Genome Biol Evol 2014 Sep 10;6(10):2647-53. Epub 2014 Sep 10.
Laboratory for Human Comparative and Prostate Cancer Genomics, Garvan Institute of Medical Research, Darlinghurst, New South Wales, Australia Genomeic Medicine Group, J. Craig Venter Institute, La Jolla, California Central Clinical School, The University of Sydney, Camperdown, New South Wales, Australia Department of Urology, University of Pretoria, South Africa Medical Faculty, University of New South Wales, Randwick, New South Wales, Australia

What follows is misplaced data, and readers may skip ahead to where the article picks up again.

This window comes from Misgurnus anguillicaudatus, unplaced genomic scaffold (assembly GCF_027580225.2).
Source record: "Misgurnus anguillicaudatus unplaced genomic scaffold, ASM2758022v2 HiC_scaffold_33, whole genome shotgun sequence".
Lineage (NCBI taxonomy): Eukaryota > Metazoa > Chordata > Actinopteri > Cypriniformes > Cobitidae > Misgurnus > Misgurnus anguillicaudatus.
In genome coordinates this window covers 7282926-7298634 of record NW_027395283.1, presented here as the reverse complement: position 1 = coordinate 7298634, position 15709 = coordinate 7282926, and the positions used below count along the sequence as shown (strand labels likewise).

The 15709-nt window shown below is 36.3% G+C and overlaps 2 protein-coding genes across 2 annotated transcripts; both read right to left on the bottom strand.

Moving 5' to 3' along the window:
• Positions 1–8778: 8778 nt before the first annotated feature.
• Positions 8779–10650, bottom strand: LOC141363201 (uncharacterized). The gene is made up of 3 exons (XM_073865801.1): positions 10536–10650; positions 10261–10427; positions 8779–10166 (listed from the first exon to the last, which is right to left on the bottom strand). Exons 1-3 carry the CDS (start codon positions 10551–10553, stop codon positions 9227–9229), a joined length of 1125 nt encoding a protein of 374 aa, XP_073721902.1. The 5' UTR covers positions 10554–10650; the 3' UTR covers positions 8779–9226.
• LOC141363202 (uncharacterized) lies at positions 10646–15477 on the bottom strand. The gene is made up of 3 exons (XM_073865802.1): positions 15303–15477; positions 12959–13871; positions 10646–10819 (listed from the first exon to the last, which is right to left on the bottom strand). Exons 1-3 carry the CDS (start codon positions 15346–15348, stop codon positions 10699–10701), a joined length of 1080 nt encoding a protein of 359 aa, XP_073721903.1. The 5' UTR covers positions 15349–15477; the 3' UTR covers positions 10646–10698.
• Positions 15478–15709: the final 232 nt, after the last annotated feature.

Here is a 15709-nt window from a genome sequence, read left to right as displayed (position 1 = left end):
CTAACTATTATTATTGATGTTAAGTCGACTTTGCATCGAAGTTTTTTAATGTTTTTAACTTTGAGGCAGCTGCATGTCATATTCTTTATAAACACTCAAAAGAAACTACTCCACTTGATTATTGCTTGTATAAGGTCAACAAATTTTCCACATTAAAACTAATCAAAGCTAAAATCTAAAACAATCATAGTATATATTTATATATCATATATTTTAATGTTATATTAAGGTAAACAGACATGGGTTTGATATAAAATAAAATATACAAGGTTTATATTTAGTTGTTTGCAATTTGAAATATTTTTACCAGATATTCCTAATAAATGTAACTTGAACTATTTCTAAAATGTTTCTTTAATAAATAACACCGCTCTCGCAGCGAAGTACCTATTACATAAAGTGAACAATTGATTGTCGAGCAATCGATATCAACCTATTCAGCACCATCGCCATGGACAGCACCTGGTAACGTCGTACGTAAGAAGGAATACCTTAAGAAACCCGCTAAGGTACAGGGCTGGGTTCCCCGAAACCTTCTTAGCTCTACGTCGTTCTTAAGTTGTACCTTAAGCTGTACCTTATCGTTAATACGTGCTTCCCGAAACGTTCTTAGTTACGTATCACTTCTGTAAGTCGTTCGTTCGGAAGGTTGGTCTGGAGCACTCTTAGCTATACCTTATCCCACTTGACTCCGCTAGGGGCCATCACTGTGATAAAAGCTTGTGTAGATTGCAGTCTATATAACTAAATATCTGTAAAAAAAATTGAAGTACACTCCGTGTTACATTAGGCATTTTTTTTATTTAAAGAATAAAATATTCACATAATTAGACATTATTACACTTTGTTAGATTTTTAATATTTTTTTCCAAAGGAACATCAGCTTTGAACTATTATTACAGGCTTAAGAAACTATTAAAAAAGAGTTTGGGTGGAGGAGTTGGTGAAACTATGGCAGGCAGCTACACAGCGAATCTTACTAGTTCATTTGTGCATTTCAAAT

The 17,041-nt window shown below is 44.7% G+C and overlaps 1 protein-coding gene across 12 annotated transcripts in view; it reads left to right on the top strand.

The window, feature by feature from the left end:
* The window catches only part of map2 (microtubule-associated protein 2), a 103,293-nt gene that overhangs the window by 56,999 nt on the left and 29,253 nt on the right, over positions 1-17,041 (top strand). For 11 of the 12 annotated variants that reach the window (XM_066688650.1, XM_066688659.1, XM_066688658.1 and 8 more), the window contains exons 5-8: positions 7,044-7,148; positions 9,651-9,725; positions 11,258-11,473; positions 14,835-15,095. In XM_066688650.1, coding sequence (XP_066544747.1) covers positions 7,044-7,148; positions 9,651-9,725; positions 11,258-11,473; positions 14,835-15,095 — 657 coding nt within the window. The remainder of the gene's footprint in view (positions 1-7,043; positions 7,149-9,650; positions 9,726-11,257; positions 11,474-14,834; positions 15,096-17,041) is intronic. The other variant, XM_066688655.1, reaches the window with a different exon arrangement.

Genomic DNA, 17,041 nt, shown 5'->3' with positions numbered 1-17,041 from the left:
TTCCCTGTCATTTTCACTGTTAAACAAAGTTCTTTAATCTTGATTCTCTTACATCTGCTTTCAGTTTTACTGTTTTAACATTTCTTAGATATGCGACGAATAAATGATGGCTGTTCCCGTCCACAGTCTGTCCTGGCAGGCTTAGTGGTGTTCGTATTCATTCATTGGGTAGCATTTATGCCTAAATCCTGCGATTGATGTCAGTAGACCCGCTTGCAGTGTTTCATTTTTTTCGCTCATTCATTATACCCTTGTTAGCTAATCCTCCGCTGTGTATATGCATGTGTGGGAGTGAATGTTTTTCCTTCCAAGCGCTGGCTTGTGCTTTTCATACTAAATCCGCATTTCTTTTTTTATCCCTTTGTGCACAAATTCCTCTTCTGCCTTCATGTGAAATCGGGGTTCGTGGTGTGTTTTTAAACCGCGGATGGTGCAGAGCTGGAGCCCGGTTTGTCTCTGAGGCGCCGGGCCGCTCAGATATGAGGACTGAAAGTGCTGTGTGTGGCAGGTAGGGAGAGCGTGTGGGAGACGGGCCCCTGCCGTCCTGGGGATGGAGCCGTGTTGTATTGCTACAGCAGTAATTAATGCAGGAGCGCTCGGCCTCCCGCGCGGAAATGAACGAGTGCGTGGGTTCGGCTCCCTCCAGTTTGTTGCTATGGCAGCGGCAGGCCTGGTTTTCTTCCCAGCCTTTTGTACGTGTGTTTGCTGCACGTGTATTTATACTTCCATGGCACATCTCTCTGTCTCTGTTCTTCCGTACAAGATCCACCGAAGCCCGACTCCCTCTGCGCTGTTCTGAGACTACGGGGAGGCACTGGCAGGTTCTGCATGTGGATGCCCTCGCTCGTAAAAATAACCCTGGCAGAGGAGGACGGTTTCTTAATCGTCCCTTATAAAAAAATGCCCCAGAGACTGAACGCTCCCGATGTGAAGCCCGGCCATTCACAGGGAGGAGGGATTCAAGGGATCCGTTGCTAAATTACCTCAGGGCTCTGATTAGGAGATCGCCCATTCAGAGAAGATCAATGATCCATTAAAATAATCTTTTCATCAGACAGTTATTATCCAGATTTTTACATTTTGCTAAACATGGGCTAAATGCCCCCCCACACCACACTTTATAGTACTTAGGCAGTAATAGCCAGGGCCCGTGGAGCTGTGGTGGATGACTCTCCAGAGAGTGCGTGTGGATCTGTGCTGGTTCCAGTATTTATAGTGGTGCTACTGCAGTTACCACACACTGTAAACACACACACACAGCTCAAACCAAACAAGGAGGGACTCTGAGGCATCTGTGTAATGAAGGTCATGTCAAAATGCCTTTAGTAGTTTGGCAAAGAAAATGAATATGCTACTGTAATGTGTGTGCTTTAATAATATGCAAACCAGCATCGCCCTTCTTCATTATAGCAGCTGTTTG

The oldest contemporary human mitochondrial lineages arose in Africa. The earliest divergent extant maternal offshoot, namely haplogroup L0d, is represented by click-speaking forager peoples of southern Africa. Broadly defined as Khoesan, contemporary Khoesan are today largely restricted to the semidesert regions of Namibia and Botswana, whereas archeological, historical, and genetic evidence promotes a once broader southerly dispersal of click-speaking peoples including southward migrating pastoralists and indigenous marine-foragers. No genetic data have been recovered from the indigenous peoples that once sustained life along the southern coastal waters of Africa prepastoral arrival. In this study we generate a complete mitochondrial genome from a 2,330-year-old male skeleton, confirmed through osteological and archeological analysis as practicing a marine-based forager existence. The ancient mtDNA represents a new L0d2c lineage (L0d2c1c) that is today, unlike its Khoe-language based sister-clades (L0d2c1a and L0d2c1b) most closely related to contemporary indigenous San-speakers (specifically Ju). Providing the first genomic evidence that prepastoral Southern African marine foragers carried the earliest diverged maternal modern human lineages, this study emphasizes the significance of Southern African archeological remains in defining early modern human origins.